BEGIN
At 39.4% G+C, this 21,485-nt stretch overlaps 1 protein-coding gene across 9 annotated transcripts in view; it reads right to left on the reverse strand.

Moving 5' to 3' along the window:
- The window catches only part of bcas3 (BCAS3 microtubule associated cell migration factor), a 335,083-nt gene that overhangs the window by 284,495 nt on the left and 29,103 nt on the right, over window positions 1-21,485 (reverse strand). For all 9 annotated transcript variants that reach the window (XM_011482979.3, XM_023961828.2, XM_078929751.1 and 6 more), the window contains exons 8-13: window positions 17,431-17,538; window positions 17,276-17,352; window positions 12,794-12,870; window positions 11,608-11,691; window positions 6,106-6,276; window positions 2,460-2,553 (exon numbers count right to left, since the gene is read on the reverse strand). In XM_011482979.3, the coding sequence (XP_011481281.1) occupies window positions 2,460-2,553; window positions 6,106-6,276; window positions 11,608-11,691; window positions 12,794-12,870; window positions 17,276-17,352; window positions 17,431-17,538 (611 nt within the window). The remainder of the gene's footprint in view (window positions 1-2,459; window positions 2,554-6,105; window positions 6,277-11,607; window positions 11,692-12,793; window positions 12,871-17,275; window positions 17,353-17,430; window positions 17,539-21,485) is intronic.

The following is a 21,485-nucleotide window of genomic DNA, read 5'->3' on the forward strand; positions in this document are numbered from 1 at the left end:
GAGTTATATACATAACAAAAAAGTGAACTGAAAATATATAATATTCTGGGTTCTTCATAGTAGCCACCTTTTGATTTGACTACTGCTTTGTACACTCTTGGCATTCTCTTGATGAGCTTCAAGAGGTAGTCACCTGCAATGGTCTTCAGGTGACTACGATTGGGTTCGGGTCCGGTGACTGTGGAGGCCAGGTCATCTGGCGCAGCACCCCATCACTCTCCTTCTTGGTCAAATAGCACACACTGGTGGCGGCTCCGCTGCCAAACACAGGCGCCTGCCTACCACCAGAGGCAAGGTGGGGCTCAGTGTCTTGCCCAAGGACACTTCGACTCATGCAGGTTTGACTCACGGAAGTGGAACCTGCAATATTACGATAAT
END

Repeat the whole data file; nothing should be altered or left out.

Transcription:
At 39.4% G+C, this 21,485-nt stretch overlaps 1 protein-coding gene across 9 annotated transcripts in view; it reads right to left on the reverse strand.

Moving 5' to 3' along the window:
- The window catches only part of bcas3 (BCAS3 microtubule associated cell migration factor), a 335,083-nt gene that overhangs the window by 284,495 nt on the left and 29,103 nt on the right, over window positions 1-21,485 (reverse strand). For all 9 annotated transcript variants that reach the window (XM_011482979.3, XM_023961828.2, XM_078929751.1 and 6 more), the window contains exons 8-13: window positions 17,431-17,538; window positions 17,276-17,352; window positions 12,794-12,870; window positions 11,608-11,691; window positions 6,106-6,276; window positions 2,460-2,553 (exon numbers count right to left, since the gene is read on the reverse strand). In XM_011482979.3, the coding sequence (XP_011481281.1) occupies window positions 2,460-2,553; window positions 6,106-6,276; window positions 11,608-11,691; window positions 12,794-12,870; window positions 17,276-17,352; window positions 17,431-17,538 (611 nt within the window). The remainder of the gene's footprint in view (window positions 1-2,459; window positions 2,554-6,105; window positions 6,277-11,607; window positions 11,692-12,793; window positions 12,871-17,275; window positions 17,353-17,430; window positions 17,539-21,485) is intronic.

The following is a 21,485-nucleotide window of genomic DNA, read 5'->3' on the forward strand; positions in this document are numbered from 1 at the left end:
GAGTTATATACATAACAAAAAAGTGAACTGAAAATATATAATATTCTGGGTTCTTCATAGTAGCCACCTTTTGATTTGACTACTGCTTTGTACACTCTTGGCATTCTCTTGATGAGCTTCAAGAGGTAGTCACCTGCAATGGTCTTCAGGTGACTACGATTGGGTTCGGGTCCGGTGACTGTGGAGGCCAGGTCATCTGGCGCAGCACCCCATCACTCTCCTTCTTGGTCAAATAGCACACACTGGTGGCGGCTCCGCTGCCAAACACAGGCGCCTGCCTACCACCAGAGGCAAGGTGGGGCTCAGTGTCTTGCCCAAGGACACTTCGACTCATGCAGGTTTGACTCACGGAAGTGGAACCTGCAATATTACGATAAT